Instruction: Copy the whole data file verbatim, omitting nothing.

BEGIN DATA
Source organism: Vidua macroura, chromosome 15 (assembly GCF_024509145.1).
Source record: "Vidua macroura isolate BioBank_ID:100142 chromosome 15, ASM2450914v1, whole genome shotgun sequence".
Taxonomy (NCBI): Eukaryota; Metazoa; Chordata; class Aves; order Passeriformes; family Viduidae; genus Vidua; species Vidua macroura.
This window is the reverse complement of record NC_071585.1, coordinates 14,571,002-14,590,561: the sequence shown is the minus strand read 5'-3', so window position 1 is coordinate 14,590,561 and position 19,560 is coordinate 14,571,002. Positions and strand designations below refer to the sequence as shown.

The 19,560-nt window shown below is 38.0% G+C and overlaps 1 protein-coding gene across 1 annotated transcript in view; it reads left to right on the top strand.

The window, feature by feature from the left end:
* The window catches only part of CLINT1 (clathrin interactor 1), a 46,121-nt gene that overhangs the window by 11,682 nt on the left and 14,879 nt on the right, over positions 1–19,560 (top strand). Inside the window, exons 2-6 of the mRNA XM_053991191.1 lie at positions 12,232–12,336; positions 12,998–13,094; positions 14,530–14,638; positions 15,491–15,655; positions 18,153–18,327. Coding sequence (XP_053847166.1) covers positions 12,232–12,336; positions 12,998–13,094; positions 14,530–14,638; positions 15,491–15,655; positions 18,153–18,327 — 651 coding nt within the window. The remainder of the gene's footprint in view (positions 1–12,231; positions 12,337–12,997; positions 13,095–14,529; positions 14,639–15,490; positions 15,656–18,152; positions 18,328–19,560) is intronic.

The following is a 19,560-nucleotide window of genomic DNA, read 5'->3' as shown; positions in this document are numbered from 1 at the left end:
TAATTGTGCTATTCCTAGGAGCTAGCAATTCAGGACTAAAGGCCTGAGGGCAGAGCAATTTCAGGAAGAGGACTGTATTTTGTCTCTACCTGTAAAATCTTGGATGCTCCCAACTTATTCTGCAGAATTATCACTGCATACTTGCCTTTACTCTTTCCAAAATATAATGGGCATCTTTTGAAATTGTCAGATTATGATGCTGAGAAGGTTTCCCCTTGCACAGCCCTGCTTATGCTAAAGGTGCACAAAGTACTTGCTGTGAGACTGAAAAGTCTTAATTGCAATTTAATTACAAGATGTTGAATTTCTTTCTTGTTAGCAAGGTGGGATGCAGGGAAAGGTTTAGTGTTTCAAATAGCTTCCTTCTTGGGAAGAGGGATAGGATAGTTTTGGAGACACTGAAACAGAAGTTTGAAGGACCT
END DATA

Source organism: Vidua macroura, chromosome 15 (assembly GCF_024509145.1).
Source record: "Vidua macroura isolate BioBank_ID:100142 chromosome 15, ASM2450914v1, whole genome shotgun sequence".
Taxonomy (NCBI): Eukaryota; Metazoa; Chordata; class Aves; order Passeriformes; family Viduidae; genus Vidua; species Vidua macroura.
This window is the reverse complement of record NC_071585.1, coordinates 14,571,002-14,590,561: the sequence shown is the minus strand read 5'-3', so window position 1 is coordinate 14,590,561 and position 19,560 is coordinate 14,571,002. Positions and strand designations below refer to the sequence as shown.

The 19,560-nt window shown below is 38.0% G+C and overlaps 1 protein-coding gene across 1 annotated transcript in view; it reads left to right on the top strand.

The window, feature by feature from the left end:
* The window catches only part of CLINT1 (clathrin interactor 1), a 46,121-nt gene that overhangs the window by 11,682 nt on the left and 14,879 nt on the right, over positions 1–19,560 (top strand). Inside the window, exons 2-6 of the mRNA XM_053991191.1 lie at positions 12,232–12,336; positions 12,998–13,094; positions 14,530–14,638; positions 15,491–15,655; positions 18,153–18,327. Coding sequence (XP_053847166.1) covers positions 12,232–12,336; positions 12,998–13,094; positions 14,530–14,638; positions 15,491–15,655; positions 18,153–18,327 — 651 coding nt within the window. The remainder of the gene's footprint in view (positions 1–12,231; positions 12,337–12,997; positions 13,095–14,529; positions 14,639–15,490; positions 15,656–18,152; positions 18,328–19,560) is intronic.

The following is a 19,560-nucleotide window of genomic DNA, read 5'->3' as shown; positions in this document are numbered from 1 at the left end:
TAATTGTGCTATTCCTAGGAGCTAGCAATTCAGGACTAAAGGCCTGAGGGCAGAGCAATTTCAGGAAGAGGACTGTATTTTGTCTCTACCTGTAAAATCTTGGATGCTCCCAACTTATTCTGCAGAATTATCACTGCATACTTGCCTTTACTCTTTCCAAAATATAATGGGCATCTTTTGAAATTGTCAGATTATGATGCTGAGAAGGTTTCCCCTTGCACAGCCCTGCTTATGCTAAAGGTGCACAAAGTACTTGCTGTGAGACTGAAAAGTCTTAATTGCAATTTAATTACAAGATGTTGAATTTCTTTCTTGTTAGCAAGGTGGGATGCAGGGAAAGGTTTAGTGTTTCAAATAGCTTCCTTCTTGGGAAGAGGGATAGGATAGTTTTGGAGACACTGAAACAGAAGTTTGAAGGACCT